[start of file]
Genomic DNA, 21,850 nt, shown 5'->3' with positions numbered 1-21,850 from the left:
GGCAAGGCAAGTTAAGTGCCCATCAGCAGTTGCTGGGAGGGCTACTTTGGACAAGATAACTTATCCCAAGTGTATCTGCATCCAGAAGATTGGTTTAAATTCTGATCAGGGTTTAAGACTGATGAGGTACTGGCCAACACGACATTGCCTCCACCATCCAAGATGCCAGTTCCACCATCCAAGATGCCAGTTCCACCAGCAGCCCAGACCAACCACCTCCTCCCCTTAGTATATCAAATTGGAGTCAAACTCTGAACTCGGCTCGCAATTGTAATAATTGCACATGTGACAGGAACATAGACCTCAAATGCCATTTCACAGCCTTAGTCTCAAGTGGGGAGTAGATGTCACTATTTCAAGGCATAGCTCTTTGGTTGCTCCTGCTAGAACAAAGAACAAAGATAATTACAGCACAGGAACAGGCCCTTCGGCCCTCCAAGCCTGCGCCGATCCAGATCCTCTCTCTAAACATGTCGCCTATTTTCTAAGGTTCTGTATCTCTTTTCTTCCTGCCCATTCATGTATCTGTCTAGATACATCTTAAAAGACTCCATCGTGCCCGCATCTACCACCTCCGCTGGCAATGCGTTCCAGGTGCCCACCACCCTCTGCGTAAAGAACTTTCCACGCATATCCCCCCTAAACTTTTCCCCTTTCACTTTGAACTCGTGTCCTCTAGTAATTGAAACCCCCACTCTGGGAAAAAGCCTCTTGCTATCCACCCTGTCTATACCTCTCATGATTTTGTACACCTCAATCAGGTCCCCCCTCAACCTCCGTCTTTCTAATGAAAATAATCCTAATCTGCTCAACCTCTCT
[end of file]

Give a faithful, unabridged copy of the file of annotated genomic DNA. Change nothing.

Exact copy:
Genomic DNA, 21,850 nt, shown 5'->3' with positions numbered 1-21,850 from the left:
GGCAAGGCAAGTTAAGTGCCCATCAGCAGTTGCTGGGAGGGCTACTTTGGACAAGATAACTTATCCCAAGTGTATCTGCATCCAGAAGATTGGTTTAAATTCTGATCAGGGTTTAAGACTGATGAGGTACTGGCCAACACGACATTGCCTCCACCATCCAAGATGCCAGTTCCACCATCCAAGATGCCAGTTCCACCAGCAGCCCAGACCAACCACCTCCTCCCCTTAGTATATCAAATTGGAGTCAAACTCTGAACTCGGCTCGCAATTGTAATAATTGCACATGTGACAGGAACATAGACCTCAAATGCCATTTCACAGCCTTAGTCTCAAGTGGGGAGTAGATGTCACTATTTCAAGGCATAGCTCTTTGGTTGCTCCTGCTAGAACAAAGAACAAAGATAATTACAGCACAGGAACAGGCCCTTCGGCCCTCCAAGCCTGCGCCGATCCAGATCCTCTCTCTAAACATGTCGCCTATTTTCTAAGGTTCTGTATCTCTTTTCTTCCTGCCCATTCATGTATCTGTCTAGATACATCTTAAAAGACTCCATCGTGCCCGCATCTACCACCTCCGCTGGCAATGCGTTCCAGGTGCCCACCACCCTCTGCGTAAAGAACTTTCCACGCATATCCCCCCTAAACTTTTCCCCTTTCACTTTGAACTCGTGTCCTCTAGTAATTGAAACCCCCACTCTGGGAAAAAGCCTCTTGCTATCCACCCTGTCTATACCTCTCATGATTTTGTACACCTCAATCAGGTCCCCCCTCAACCTCCGTCTTTCTAATGAAAATAATCCTAATCTGCTCAACCTCTCT